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Jan 26th
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Features

beer STELLA

Music - Features

Man on Fire

Man on Fire

Dave Rawlings makes sparks fly as bandleader

It would be easy for Dave Rawlings to take a cue from John F. Kennedy’s infamous quote in Paris. I can just hear him quipping at a show: “I am the man who accompanied Gillian Welch to Nashville, and I have enjoyed it.

Since meeting at Berklee College of Music nearly two decades ago, the pair has taken Welch’s sweet-like-honey folk and bluegrass musings to main stages—their endearing performance style and songwriting procuring a timelessness that forbids a listener from passing by without feeling a pinch in the heart, if not more.

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Music - Features

Very Proud of Ya

Very Proud of Ya

Success hasn’t spoiled AFI’s Jade Puget yet. And that really pisses off one envious GT scribe.

Oh, I’m not jealous. Not in the least. I don’t mind seeing my rock star dreams being lived out by a bunch of kids I went to high school with. It doesn’t bother me at all when the mere mention of AFI’s name makes a girl cover her heart, roll her eyes and swoon as though Eros himself had just invited her to sail off to cloudland on a freaking giant swan. Hell, I kind of enjoyed it when my old schoolmates in AFI played the Santa Cruz Civic Auditorium on my birthday—the one I’d long ago picked as the absolute, no-appeals expiration date for my hopes of “making it” in music—and even brought along Tiger Army, another successful band led by one of my peers from high school.

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Music - Features

Hide-and-seek

Hide-and-seek

The masked enigma known as The Residents

Active since the late ‘60s, The Residents are a legendary performance collective that’s remained one of the most unknown groups in any subheading of performance art despite being one of the most intensely celebrated. To this day they’re still very much an enigma, falling in the cracks between music and theater, celebrity and mystery.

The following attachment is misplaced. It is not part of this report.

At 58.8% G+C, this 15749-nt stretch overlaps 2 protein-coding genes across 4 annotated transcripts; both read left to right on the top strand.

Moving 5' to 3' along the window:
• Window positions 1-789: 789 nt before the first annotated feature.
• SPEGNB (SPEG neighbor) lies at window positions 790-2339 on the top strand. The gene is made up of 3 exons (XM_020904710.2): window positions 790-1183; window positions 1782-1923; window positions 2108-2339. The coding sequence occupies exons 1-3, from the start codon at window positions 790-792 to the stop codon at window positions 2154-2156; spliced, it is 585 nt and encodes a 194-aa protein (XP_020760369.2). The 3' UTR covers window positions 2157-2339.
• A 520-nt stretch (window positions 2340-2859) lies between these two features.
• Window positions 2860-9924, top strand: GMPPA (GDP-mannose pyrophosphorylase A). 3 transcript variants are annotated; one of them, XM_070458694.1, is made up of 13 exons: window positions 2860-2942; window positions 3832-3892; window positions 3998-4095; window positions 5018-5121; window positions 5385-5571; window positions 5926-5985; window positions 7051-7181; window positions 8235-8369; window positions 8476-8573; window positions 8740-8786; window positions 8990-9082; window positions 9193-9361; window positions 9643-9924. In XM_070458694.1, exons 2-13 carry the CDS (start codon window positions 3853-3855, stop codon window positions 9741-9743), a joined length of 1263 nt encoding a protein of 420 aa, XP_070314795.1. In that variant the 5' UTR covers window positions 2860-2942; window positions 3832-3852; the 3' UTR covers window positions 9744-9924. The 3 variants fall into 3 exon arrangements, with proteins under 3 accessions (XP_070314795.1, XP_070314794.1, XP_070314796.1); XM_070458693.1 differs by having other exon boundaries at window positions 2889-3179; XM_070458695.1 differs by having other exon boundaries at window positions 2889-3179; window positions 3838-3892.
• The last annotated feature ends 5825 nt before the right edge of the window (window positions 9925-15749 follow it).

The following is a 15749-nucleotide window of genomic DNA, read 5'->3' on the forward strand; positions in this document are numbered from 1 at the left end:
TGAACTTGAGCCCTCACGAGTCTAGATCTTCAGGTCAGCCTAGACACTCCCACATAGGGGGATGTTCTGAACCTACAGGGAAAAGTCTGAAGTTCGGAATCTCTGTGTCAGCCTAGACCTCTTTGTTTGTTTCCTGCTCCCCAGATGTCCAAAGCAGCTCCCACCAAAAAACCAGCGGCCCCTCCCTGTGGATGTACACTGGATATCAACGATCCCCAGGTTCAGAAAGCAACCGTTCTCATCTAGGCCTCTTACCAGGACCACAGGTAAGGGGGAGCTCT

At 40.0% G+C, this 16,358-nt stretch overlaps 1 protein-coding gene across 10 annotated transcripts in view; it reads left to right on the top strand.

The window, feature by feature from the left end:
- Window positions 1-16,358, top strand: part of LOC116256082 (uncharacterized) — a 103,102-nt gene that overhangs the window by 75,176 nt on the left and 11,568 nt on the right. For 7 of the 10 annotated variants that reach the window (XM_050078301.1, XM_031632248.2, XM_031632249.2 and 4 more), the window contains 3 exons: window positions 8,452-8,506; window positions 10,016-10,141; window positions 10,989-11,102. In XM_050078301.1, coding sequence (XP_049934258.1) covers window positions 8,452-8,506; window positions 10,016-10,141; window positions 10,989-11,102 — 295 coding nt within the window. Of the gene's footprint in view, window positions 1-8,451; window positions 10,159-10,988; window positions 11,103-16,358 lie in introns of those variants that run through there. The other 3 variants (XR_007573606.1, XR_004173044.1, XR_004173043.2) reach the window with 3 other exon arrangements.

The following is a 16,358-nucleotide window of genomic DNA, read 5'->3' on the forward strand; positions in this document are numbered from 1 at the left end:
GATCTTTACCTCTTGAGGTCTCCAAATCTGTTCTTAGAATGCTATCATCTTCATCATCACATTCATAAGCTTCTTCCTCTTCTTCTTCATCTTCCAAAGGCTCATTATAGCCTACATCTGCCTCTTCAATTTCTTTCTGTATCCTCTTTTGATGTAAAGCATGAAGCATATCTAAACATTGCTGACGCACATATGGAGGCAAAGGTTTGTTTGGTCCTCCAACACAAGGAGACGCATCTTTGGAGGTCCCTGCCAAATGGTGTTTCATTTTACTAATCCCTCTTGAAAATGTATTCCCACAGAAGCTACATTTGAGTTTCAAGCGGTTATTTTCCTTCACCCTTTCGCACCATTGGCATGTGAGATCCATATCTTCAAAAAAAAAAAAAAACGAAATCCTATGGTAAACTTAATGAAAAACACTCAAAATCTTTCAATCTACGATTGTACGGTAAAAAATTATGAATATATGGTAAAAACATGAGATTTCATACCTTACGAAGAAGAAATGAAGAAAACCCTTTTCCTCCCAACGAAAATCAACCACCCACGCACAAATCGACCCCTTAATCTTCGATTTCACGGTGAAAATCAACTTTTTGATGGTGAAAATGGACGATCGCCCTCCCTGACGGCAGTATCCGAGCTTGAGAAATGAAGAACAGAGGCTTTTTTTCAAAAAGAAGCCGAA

For newbies to the group, The Residents are a melding of music and visual art, and in live shows typically feature four members wearing eyeball-shaped helmets or other face-obscuring adornments. Throughout its history, the group has kept the identities of its members a tight secret, with the only connection to the outside world through its aptly named management team, The Cryptic Corporation. So while The Residents may be considered outsider musicians with shifty origins—much like the infamously illusive Jandek—likewise the group has had a great influence on modern avant-garde dignitaries such as Animal Collective and Primus. Bringing their latest innovative show to Santa Cruz this week, The Residents perform at 8 p.m. on Saturday, Jan. 23, at the Rio Theatre.

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Music - Features

The Bridge to Somewhere

The Bridge to Somewhere

The Builders and The Butchers cross borders and genres

Portland is a city whose name is practically synonymous with indie music—particularly the alternative folk scene. Conversely, Alaska is synonymous with … Sarah Palin?

In 2003 Ryan Sollee moved from Alaska to Portland with his band at the time, a punk rock outfit known as The Born Losers. With the dissolution of that project, and with the advantage of friendships forged in a cultural music hub, eventually came The Builders and The Butchers, Sollee’s current band coming to The Crepe Place on Sunday, Jan. 17. “I was (in Portland) a few years while my old band was winding down,” says Sollee, “and The Builders and The Butchers started out of that period.”

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Music - Features

With a Little Help From His Friends

With a Little Help From His Friends

Robben Ford assembles blues-rock super group for big licks

For those who know him, Robben Ford needs no introduction. The four-time Grammy nominee has been recording since 1972 and his formidable discography reflects the blues guitarist’s work ethic.